"Zarqawi is a bigot and a killer, but he did not descend from the sky. He emerged out of the Arab world's sins of omission and commission; in the way he rails against the Shiites (and the Kurds) he expresses that fatal Arab inability to take in 'the other'. A terrible condition afflicts the Arabs, and Zarqawi puts it on lethal display: an addiction to failure, and a desire to see this American project in Iraq come to a bloody end."
27 September 2005
It's not even October, and I am in a position to claim the very first sighting of Christmas in the press this year. It's in the Guardian, which sometimes has no shame.
Those who take an interest in the (mostly) dark art of political speechwriting will be fascinated by Guardian columnist Marina Hyde's observations about Tony Blair's speeches. Like Chinese food, they're terribly tasty, but you're hungry again in a very short time. "It may be that this curious blank comes down to the old charges of style without substance, that nothing underpins Blair's fabled verbiage and it's all soundbites aimed at providing the headline writers with instant gratification. But perhaps something rather more insidious is at work. For all the time very skilled people spend crafting these speeches, and for all the little you remember of them, isn't it possible that such memory loss is the very aim?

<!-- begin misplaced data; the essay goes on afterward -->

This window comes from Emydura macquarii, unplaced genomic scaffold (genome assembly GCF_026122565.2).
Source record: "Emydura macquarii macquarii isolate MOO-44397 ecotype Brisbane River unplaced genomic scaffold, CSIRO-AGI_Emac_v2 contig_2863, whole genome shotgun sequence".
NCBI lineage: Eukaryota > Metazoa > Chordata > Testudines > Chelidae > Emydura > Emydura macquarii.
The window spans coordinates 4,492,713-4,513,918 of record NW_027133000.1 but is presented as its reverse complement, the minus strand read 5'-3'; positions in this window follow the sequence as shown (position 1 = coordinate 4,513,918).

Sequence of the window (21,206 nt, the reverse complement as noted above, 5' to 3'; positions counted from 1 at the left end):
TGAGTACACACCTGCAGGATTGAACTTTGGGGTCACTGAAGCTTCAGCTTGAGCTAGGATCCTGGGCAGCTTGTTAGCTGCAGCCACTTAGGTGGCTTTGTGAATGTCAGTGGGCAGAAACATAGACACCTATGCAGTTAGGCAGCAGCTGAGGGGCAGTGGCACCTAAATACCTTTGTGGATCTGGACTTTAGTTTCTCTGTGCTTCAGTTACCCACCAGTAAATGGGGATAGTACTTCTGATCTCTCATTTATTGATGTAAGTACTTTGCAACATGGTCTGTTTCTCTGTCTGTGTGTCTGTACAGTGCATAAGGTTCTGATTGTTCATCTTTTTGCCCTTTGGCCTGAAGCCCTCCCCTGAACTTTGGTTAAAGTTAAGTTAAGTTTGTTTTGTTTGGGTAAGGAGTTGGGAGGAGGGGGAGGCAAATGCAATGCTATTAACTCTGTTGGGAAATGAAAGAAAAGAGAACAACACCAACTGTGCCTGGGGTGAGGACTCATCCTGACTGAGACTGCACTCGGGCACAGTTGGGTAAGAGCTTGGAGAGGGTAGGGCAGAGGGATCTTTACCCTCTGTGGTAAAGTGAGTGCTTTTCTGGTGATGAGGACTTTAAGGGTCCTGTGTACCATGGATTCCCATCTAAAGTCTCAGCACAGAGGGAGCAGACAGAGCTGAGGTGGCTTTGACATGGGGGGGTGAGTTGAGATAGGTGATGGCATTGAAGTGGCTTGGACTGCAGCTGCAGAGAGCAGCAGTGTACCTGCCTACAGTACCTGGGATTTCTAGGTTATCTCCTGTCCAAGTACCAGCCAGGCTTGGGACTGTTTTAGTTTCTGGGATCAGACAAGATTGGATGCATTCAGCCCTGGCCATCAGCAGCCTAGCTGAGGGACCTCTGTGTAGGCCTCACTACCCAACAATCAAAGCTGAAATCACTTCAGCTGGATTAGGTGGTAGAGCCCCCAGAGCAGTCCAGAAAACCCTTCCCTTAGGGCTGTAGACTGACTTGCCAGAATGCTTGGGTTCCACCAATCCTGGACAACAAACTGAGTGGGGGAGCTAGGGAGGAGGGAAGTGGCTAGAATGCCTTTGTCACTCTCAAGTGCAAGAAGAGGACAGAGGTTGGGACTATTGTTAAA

"Consider last year's standout moment: the non-apology born of the decision to remove the word 'sorry' at the last minute, a move which contrived to leave even the headline writers frustrated. 'I can apologise for the information that turned out to be wrong.' I had to look that one up, obviously, as it's hard to conceive of a drier, more lawyerly way of making certain sure nothing endures which may later have to be denied. All evaporates into the ether. Or what about this, from the same speech: 'When the two, courage and conviction, combine their strength and take on the challenges ... what was a challenge becomes part of the new consensus.'